Hibernian: Relegation 'not a financial disaster for club'
Hibernian will not lose money as a result of their relegation to the Scottish Championship, according an expert in football finances.
David Glen, of PriceWaterhouseCoopers, says the fact Rangers and Hearts are also in the second tier will soften the financial blow Hibs suffer.
"I don't think they will [lose money]," Glen told BBC Scotland.
"They will have Rangers gate receipts and Hearts gate receipts and that will keep them going."
But Glen believes the doom and gloom on the pitch will not necessarily be reflected in the club's accounts.
"The bulk of the club's income comes from ticket sales," he added.
"And given that you're going to have three of the five best supported clubs in Scotland in that league, and it's going to be one of the most competitive leagues across the UK, also the Edinburgh derby, we're in for a very unusual season financially, never mind what we're going to see on the park.
"Generally what happens when a club is relegated from the Premiership to the Championship, we've seen their income fall by about £1m.
"That's only part of the equation as the other side is their costs. Their biggest cost is the players and generally it's written into their contracts either that players' wages will fall, or players leave, and generally they try to cut their cloth equally.
"To be fair to Rod Petrie (chairman), he's always run a tight ship at Hibs, and they have generally been breaking even of late.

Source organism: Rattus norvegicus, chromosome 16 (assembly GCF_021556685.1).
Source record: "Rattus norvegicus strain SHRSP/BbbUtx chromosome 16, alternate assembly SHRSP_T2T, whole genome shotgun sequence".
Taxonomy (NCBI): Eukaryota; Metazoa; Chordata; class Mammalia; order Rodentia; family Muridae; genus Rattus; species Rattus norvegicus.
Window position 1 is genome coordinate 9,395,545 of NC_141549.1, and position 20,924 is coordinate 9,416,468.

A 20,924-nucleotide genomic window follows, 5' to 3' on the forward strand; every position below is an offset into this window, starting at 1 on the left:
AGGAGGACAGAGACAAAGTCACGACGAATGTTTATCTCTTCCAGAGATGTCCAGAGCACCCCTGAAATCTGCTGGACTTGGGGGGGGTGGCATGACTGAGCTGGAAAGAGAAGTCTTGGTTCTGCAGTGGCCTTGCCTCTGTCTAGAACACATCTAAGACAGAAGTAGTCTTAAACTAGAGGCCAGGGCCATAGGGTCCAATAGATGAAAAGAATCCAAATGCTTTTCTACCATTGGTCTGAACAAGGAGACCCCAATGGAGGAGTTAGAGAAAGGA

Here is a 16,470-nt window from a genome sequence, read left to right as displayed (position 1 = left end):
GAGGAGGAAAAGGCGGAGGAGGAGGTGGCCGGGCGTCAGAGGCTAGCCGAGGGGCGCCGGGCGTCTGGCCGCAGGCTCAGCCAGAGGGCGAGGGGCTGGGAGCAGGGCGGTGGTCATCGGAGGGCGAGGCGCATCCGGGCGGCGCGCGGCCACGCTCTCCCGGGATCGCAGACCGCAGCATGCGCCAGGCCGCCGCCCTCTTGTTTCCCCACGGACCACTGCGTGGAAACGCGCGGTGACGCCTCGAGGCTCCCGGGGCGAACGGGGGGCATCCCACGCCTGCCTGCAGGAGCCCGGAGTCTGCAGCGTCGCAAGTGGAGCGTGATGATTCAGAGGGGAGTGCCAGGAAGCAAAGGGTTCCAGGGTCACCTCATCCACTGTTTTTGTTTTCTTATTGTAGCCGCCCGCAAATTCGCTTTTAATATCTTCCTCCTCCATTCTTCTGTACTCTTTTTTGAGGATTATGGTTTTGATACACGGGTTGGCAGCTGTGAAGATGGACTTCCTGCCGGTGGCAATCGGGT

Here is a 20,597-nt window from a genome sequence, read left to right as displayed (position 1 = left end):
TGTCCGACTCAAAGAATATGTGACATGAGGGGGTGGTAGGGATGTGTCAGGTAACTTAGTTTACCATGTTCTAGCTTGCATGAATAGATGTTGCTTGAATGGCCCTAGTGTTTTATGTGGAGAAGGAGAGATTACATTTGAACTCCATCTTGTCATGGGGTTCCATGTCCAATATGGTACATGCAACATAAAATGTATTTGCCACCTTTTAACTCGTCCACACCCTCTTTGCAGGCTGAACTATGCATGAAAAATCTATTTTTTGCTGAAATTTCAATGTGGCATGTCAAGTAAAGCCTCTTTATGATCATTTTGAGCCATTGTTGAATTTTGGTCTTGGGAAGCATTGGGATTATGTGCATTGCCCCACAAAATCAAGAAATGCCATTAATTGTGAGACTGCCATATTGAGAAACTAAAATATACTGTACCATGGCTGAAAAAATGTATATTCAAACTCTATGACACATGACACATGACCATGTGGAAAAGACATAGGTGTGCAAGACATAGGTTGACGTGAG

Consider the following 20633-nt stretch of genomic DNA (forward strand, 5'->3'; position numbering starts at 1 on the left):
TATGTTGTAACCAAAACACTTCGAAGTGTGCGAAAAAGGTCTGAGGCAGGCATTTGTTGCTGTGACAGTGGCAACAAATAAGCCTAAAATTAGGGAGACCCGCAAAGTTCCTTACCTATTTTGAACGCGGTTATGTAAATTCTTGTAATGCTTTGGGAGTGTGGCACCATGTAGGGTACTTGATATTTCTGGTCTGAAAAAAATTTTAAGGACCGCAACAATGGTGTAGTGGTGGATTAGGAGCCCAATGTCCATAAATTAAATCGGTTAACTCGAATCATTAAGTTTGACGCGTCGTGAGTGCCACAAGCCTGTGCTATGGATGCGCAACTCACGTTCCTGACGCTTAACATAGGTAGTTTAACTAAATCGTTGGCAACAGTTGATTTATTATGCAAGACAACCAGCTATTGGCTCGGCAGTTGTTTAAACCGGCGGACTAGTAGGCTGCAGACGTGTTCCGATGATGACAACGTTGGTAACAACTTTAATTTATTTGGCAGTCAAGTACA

"For Hibs, up until July 2013, it was an £8m turnover. They had costs of just shy of £4m in terms of wages, and they made a very small profit of £100,000. Generally, they fill the gap by selling players and Hibs have done very well over the years, building up players and selling them on.
"That has got the fans' backs up a little bit because they've not got the squad in tact, therefore you might actually get another bounce from that, given they're probably going to have a clearout over the summer and that will help them get through this."
A greatly-improved parachute payment from the Scottish FA will also help, with a funding package of £500,000 in the first season for a relegated club and £250,000 in the second season in the event of them staying down.
Glen, however, believes a bad start to the Championship campaign could hit Hibs hard off the pitch.
"It really depends how well the season kicks off and if they're up there fighting in the first, second or third slot," he said.
"Any sign of a bad season, any sign of the fans walking away, that's really going to hurt."